I spoke to many of my colleagues in the industry and asked them this very question. Some great points were raised.
This business for better or worse, is one where the boundaries between your personal and professional life are often blurred.
A very successful thirty-four year old female friend put it this way: “There are plenty of industries where you can make a good living, it may take longer to climb the ladder, but there is more of a balance. When you factor in the weeknight entertaining and the constant checking of your blackberry after hours, this job is more than just a job, it’s who you are. The real question people are facing now in light of the stress of layoffs, difficult markets, and reduced pay, is where is the breaking point? I think a lot of people are hitting that point, and realizing that the sacrifices they’ve made over the years to further their careers may not be worth it anymore. When you look forward, it doesn’t seem like that will change any time soon. I think a lot of people are looking at their lives and wondering if there’s a better way.”
She is not alone in her thinking.
The industry has changed. No one can argue that, but with this change comes the opportunity for some re-evaluating of what is important in life. Is it worth it for a working mother to employ a nanny to watch her children if she is making 50% less than what she used to make? Maybe not. Is it worth it for men to commute at 5:30 in the morning, entertain at night, and return home at midnight so that he goes two, three, even four days without seeing his family? Hard to say.
The reality is that the lifestyle this industry once afforded might not be enough to compensate for the fact that there is zero job security anymore. Add to that the fact that Wall Street has been scrutinized, villainized, and occupied, and the stress begins to take a toll. People are realizing that maybe they don’t need to live in the tri-state area anymore, where the cost of living is higher than most of the rest of the country. People who grew up outside of the New York epicenter are remembering simpler childhoods, and all of a sudden realizing that simpler wasn’t a bad thing. Is it worth it to work yourself into the ground at the expense of everything else in your life when the future, if possible, seems even bleaker than the present?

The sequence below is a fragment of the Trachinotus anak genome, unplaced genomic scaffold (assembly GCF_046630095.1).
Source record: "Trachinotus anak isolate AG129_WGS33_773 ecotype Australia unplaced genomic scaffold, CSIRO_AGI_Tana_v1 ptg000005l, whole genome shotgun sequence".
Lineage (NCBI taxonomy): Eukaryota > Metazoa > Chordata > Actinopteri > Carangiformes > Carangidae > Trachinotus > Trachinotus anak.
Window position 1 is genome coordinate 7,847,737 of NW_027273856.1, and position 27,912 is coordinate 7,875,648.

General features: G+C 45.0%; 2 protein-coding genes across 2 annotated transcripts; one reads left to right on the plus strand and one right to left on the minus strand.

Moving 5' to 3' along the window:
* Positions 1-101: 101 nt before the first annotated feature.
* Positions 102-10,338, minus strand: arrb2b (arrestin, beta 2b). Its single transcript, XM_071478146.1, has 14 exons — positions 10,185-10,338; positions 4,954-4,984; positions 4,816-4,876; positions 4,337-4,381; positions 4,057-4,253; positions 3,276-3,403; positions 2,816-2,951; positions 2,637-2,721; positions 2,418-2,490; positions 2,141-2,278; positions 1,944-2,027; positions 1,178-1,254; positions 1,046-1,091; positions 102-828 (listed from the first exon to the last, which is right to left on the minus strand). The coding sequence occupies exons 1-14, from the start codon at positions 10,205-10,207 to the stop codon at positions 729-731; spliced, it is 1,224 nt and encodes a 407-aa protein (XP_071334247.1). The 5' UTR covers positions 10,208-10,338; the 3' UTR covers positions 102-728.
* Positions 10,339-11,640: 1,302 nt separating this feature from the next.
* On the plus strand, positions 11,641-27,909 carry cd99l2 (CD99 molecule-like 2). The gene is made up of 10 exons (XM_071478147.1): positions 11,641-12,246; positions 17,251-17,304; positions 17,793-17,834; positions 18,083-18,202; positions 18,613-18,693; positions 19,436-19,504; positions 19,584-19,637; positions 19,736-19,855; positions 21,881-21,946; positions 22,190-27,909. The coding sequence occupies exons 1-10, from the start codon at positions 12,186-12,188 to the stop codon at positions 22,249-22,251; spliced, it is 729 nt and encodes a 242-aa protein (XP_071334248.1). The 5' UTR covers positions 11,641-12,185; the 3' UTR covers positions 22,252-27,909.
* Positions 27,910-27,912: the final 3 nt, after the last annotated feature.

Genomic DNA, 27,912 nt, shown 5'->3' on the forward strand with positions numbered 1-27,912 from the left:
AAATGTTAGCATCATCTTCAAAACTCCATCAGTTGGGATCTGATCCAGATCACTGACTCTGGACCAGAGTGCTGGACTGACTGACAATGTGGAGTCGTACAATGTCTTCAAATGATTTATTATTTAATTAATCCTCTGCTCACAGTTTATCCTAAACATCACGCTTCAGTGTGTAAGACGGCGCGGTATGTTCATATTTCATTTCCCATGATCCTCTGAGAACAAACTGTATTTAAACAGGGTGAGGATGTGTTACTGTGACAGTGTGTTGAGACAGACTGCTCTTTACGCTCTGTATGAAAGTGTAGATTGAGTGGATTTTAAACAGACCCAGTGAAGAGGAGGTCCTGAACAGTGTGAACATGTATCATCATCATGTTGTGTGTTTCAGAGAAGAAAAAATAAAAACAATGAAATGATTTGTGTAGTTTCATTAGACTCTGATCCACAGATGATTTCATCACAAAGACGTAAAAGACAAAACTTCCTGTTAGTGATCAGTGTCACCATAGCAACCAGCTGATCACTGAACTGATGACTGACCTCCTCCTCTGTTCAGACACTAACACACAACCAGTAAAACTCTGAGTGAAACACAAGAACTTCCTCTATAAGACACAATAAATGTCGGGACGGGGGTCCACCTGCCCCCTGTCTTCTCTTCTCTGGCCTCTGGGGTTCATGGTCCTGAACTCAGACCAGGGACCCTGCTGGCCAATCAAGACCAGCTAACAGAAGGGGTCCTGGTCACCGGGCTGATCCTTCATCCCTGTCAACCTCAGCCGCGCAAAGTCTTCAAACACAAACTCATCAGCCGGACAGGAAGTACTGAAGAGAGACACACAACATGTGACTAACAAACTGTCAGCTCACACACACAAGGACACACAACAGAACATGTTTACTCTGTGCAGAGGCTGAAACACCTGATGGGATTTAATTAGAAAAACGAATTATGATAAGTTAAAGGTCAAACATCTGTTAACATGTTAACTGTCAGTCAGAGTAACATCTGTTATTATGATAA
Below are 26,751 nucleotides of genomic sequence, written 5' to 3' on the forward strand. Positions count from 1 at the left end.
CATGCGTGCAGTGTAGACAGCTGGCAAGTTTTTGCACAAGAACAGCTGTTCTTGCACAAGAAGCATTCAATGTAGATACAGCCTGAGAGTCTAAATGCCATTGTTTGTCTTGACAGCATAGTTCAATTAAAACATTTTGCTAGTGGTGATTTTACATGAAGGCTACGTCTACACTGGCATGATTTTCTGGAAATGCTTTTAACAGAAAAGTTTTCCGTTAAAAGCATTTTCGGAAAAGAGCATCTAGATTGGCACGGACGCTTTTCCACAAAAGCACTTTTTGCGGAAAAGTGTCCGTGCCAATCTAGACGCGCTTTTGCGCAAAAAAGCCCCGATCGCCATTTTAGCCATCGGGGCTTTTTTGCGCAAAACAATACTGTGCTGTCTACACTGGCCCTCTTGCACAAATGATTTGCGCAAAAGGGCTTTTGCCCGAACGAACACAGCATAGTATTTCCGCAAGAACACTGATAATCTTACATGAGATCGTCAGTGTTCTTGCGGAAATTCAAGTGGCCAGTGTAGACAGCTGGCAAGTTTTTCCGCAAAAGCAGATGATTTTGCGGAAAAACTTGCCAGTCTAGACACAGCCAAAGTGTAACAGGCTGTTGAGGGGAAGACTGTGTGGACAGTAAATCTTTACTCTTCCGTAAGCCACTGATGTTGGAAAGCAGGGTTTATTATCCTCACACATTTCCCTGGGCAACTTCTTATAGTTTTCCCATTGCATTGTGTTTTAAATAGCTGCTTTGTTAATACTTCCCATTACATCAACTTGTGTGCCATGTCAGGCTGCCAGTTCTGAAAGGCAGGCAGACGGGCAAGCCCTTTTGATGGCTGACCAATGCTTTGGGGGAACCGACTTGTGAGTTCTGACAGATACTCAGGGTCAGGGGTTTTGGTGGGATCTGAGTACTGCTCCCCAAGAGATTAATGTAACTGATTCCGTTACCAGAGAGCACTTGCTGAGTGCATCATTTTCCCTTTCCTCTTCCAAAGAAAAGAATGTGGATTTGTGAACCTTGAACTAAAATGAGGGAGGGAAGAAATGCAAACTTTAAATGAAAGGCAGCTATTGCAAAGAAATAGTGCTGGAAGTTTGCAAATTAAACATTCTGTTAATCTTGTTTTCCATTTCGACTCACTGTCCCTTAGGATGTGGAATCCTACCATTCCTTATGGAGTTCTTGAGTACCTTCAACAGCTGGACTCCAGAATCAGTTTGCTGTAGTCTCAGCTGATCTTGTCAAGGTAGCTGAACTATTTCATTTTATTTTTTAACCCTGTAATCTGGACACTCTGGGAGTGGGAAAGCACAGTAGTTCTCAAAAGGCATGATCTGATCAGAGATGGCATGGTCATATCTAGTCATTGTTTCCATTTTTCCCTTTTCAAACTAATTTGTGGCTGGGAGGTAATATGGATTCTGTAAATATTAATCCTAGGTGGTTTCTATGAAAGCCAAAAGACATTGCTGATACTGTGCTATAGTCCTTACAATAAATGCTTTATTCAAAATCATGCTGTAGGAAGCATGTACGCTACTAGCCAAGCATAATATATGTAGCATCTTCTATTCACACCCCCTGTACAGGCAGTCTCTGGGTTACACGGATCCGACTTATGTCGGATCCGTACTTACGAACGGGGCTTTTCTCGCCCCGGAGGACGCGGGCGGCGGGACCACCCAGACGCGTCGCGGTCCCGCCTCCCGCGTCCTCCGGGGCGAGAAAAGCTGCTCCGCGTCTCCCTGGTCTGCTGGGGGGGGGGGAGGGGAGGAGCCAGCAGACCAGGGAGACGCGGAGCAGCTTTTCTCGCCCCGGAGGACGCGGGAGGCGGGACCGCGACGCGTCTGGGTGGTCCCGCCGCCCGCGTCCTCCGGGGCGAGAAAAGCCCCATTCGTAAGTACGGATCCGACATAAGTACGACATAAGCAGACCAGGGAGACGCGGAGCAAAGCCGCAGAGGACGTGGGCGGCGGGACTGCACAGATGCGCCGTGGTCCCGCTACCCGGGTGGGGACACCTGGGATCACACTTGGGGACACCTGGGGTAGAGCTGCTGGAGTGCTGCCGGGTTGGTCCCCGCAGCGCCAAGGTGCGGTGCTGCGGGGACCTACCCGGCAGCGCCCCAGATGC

I know people who have either reluctantly or willingly decided to leave the industry. They are becoming teachers, going to law school, doing Teach For America, opting to be stay at home moms or yes, in some cases, even to write. Another successful friend on an equity desk is considering moving back to her native Boston, where a comparable paying job will allow her to own her own home rather than renting a two bedroom apartment in Manhattan. Wall Street has changed, without question. The only thing that seems to have changed more, is the mentality of the people who work there.
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